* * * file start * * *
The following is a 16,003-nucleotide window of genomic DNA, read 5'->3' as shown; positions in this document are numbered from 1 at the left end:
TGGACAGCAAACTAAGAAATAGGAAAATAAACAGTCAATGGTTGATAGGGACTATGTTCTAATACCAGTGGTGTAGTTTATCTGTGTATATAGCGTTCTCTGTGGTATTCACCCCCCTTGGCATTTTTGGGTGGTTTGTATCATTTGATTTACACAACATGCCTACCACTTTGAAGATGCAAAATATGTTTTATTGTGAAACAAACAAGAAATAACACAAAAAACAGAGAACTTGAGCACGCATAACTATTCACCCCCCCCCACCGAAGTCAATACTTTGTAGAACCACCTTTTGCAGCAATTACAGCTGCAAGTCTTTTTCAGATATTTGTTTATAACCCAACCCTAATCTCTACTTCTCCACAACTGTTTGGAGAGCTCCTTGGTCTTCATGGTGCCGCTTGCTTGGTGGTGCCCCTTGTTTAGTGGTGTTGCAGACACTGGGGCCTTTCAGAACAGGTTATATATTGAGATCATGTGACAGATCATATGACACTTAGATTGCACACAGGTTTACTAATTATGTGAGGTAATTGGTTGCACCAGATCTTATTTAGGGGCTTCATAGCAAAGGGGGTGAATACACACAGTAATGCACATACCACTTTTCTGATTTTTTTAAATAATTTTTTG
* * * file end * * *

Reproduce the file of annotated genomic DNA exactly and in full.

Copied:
The following is a 16,003-nucleotide window of genomic DNA, read 5'->3' as shown; positions in this document are numbered from 1 at the left end:
TGGACAGCAAACTAAGAAATAGGAAAATAAACAGTCAATGGTTGATAGGGACTATGTTCTAATACCAGTGGTGTAGTTTATCTGTGTATATAGCGTTCTCTGTGGTATTCACCCCCCTTGGCATTTTTGGGTGGTTTGTATCATTTGATTTACACAACATGCCTACCACTTTGAAGATGCAAAATATGTTTTATTGTGAAACAAACAAGAAATAACACAAAAAACAGAGAACTTGAGCACGCATAACTATTCACCCCCCCCCACCGAAGTCAATACTTTGTAGAACCACCTTTTGCAGCAATTACAGCTGCAAGTCTTTTTCAGATATTTGTTTATAACCCAACCCTAATCTCTACTTCTCCACAACTGTTTGGAGAGCTCCTTGGTCTTCATGGTGCCGCTTGCTTGGTGGTGCCCCTTGTTTAGTGGTGTTGCAGACACTGGGGCCTTTCAGAACAGGTTATATATTGAGATCATGTGACAGATCATATGACACTTAGATTGCACACAGGTTTACTAATTATGTGAGGTAATTGGTTGCACCAGATCTTATTTAGGGGCTTCATAGCAAAGGGGGTGAATACACACAGTAATGCACATACCACTTTTCTGATTTTTTTAAATAATTTTTTG